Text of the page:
Bruno Chaouat, professor of French and Jewish Studies at the University of Minnesota, has written an illuminating article on ChatGPT (you can read it by clicking here). His immediate concern is that students write their own papers rather than having ChatGPT “write” them. How can he teach his students to think for themselves if they let algorithms do the “thinking” for them? The “T” in ChatGPT stands for “transformer,” but it’s hard to see how using algorithms to write a paper “transforms” anything. All it does is regurgitate. Dr. Chaouat writes:
“ChatGPT concerns the essence of learning, which, along with reading and writing, pertains to the realm of experience. Experience is transformative: If I climb a mountain, I will not be the same person after my experience as before. I will have gone through a physical and mental effort and have presumably taken some risks. (“Experience” shares the same root as “peril.”) … To read (and to think and write) is to flirt with the abyss. When we read a monumental book, we are not guided by GPS. We are in uncharted territory and must surrender ourselves to the guidance of the author.”
Two weeks ago I climbed Mt. Whitney with two friends, and I for one am still recovering my physical strength. Having struggled for three weeks on the John Muir Trail to reach that mountain, crossing snowbound passes and swollen rivers, carrying my pack up steep trails littered with shattered trees and rocks, asking myself each morning how I could keep going for two more weeks, I am a changed man. The physical exertions have changed my body, and the mental strain has changed my thinking. The severe beauty of three weeks in the Sierra Nevada has made me more human, and closer to the divine.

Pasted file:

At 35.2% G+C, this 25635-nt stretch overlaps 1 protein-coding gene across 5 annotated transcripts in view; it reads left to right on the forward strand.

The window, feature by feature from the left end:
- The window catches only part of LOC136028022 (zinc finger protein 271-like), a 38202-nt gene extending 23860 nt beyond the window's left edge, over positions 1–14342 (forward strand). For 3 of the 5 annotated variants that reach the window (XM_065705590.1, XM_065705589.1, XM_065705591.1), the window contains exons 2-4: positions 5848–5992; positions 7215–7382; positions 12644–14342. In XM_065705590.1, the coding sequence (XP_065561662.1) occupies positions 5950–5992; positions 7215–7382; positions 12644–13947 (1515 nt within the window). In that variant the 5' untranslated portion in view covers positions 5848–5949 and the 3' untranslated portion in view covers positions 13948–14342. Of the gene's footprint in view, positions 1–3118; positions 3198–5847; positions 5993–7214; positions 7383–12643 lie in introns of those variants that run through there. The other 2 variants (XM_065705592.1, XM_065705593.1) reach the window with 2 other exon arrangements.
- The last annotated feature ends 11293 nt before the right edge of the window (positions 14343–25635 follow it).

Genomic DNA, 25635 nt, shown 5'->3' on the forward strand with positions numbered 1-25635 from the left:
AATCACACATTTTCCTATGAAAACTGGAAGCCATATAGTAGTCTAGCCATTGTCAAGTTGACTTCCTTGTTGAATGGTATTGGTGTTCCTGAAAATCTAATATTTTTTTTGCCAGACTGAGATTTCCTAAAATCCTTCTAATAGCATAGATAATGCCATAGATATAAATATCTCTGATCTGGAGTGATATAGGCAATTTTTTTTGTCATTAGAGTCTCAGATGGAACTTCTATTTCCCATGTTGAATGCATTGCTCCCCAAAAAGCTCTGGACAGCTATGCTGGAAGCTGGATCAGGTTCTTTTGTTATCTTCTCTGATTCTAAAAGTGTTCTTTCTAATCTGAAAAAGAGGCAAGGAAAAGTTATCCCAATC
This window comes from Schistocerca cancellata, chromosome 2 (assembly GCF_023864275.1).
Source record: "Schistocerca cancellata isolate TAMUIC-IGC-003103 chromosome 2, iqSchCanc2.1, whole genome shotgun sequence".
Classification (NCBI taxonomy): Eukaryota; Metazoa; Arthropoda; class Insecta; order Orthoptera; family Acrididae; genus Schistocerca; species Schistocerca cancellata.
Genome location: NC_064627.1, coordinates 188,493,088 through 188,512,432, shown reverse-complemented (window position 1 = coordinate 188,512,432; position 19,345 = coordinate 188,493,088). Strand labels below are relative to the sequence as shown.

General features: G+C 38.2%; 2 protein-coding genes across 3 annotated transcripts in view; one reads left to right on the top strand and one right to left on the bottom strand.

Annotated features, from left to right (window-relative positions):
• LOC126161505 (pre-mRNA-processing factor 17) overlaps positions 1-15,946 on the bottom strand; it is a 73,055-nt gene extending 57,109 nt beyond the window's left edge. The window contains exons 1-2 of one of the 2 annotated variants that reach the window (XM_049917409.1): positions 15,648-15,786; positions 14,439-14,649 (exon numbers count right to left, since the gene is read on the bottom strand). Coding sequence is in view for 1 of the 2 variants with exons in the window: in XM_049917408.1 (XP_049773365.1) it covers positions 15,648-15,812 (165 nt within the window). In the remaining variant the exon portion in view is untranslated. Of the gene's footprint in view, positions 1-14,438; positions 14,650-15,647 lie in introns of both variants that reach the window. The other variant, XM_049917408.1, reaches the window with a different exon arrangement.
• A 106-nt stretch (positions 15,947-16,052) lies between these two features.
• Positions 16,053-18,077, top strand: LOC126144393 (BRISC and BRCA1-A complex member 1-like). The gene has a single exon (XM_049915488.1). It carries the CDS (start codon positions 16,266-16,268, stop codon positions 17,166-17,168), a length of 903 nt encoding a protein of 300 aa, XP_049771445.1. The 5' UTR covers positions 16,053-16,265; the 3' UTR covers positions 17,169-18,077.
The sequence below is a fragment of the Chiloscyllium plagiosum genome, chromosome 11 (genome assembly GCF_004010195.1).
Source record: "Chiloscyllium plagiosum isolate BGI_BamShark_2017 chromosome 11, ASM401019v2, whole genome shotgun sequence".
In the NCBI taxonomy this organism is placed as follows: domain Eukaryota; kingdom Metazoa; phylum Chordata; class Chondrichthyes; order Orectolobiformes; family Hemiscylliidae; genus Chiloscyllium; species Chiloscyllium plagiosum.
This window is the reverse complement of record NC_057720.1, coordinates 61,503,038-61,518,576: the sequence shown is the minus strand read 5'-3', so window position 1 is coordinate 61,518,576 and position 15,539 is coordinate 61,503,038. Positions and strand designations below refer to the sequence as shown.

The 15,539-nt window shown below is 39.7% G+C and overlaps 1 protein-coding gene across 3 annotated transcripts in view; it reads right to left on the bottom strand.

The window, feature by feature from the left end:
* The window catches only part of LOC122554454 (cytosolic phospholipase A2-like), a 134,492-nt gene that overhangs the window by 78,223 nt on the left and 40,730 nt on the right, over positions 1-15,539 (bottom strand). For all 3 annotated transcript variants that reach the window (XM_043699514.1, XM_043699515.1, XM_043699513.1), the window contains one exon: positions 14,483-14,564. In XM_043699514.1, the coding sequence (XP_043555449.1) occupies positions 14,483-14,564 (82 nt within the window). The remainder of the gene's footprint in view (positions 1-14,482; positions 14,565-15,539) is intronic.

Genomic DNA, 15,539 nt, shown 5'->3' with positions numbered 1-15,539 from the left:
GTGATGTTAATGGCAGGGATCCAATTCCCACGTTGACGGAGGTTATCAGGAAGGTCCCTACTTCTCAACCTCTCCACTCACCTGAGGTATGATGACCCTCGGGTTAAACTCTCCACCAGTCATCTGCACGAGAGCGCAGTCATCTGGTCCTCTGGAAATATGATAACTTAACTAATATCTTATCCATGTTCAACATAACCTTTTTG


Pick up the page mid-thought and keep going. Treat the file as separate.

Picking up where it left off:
Climbing a mountain is a human experience. AI is not a human experience. It’s one more removal of ourselves from experience. The foot, being shod, feels not the earth as the poet Gerard Manley Hopkins pointed out. Climbing a mountain, or writing an original thought, on the other hand, is transformative. Working through things ourselves rather than having “the government” or “technology” do it for us, exposing ourselves to calculated risks so as to discover things, transforms us. We become more like God, who made us in His image by endowing us with intellect and will, by actually using those gifts. The good news is that we are free. We can simply say “no thanks” to government agencies that want to act for us, and we can simply refuse technologies that want to think for us. We can write our own papers.
Most backpackers bring GPS technology into the wilderness these days. We made the conscious decision to rely only on a map and a compass (we also wanted to save money). One of us, misreading the map, got lost for a day. Neither he nor the other two of us were the same persons when we found each other 24 hours later. We realized how fragile we are in the cosmos, how stubborn and stupid we can be, and how much God provides for us. We are most grateful to the park rangers and other hikers who helped us find the lost hiker, and it was a truly human experience. A GPS would have pointed out the trail for us every three feet, but it was better for us to use our intellects and our wills, and to accept the help of other people, to find the path.
Dr. Chaouat’s article on ChatGPT is instructive, and Gerard Manley Hopkin’s poem, ”God’s Grandeur,” is beautiful:
The world is charged with the grandeur of God.
It will flame out, like shining from shook foil;
It gathers to a greatness, like the ooze of oil
Crushed. Why do men then now not reck his rod?
Generations have trod, have trod, have trod;
And all is seared with trade; bleared, smeared with toil;
And wears man’s smudge and shares man’s smell: the soil
Is bare now, nor can foot feel, being shod.
And for all this, nature is never spent;
There lives the dearest freshness deep down things;
And though the last lights off the black West went
Oh, morning, at the brown brink eastward, springs —
Because the Holy Ghost over the bent
World broods with warm breast and with ah! bright wings.